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Sherrie Maricle Remembers Viola Smith

The drummer and bandleader pays tribute to a female trailblazer (11/29/12 – 10/21/20)

Viola Smith
Viola Smith (photo: James J. Kriegsmann)

When [drummer] Stanley Kay [Kaufman] founded the DIVA Jazz Orchestra in 1992, one of the reasons was that he remembered all these great women in the big bands during World War II, and knew from that era that women could play their asses off but didn’t see them getting those opportunities in the present. He mentioned the [International] Sweethearts of Rhythm, of course, but also Viola Smith, because she was a drummer. He knew her, and she started coming to hear DIVA and we became friends.

I had never heard of her when he first told me about her. So when I first learned about Viola, it was very frustrating. How was it that I, with my doctorate in jazz, didn’t know anything about her? Because women are so left out of the history books. You had to dig deeper to find them. That meant that she wasn’t an early idol for me, the way that Buddy Rich or Philly Joe Jones were. It makes me sad that I didn’t have her as an icon growing up.

Nonetheless, she was an inspiration. It meant so much to get to know her and to have some “ear time”: to have her listen to me and share stories with me. She was on the road a little, but she was also on Broadway and in TV and film—a dream career for any freelancer. She said over and over, “My life was so easy. I never had any barriers, I just went right through.” She never talked about it being difficult—in [the 2011 jazz documentary] The Girls in the Band, she said that you weren’t allowed to wear saddle shoes because people might think you were a lesbian. That was the only “struggle” I ever heard her talk about.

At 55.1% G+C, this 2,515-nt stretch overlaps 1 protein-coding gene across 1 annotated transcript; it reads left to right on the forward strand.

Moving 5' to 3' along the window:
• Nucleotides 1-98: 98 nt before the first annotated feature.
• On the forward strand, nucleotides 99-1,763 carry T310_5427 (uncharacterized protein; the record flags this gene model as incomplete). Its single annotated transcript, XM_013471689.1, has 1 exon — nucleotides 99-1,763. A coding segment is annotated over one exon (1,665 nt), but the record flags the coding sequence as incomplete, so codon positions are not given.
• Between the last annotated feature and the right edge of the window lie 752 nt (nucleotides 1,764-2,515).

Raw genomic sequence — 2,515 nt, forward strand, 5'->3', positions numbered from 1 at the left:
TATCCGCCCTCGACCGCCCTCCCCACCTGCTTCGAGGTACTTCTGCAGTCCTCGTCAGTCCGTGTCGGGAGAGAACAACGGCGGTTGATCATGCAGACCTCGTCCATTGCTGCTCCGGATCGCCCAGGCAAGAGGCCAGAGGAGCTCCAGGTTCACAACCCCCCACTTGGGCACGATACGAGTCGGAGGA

In fact, my big takeaway from talking to her was, “Wow, this woman has so much confidence.” To be able to say, “Yeah, I know I’m great. You have to let me in, because I’m fabulous”—she didn’t say that out loud, but everything she did had that confidence in it. She developed her own stage persona and personal signature, and even her own kind of hipness.

And it was really something to come across video footage of her playing—she didn’t really have any recordings—but man, she was just great! She had this unique setup, with two toms up by her shoulders, and made an original contribution to jazz early on in a way that’s taken me well into my career to do myself. She also had this show-business acumen that matched her level of virtuosity: She was a great performer and entertainer, kind of like the way Jo Jones was on the bandstand. It brought her joy to express herself like that on the stage.


It brought me joy to discover her, even well after the fact, and to be a friend and colleague of hers. I hope everybody who doesn’t know about her will go and check out clips of Viola Smith. They’ll be inspired too.

[as told to Michael J. West]

In Memoriam: Tributes to 2020’s Departed Jazz Greats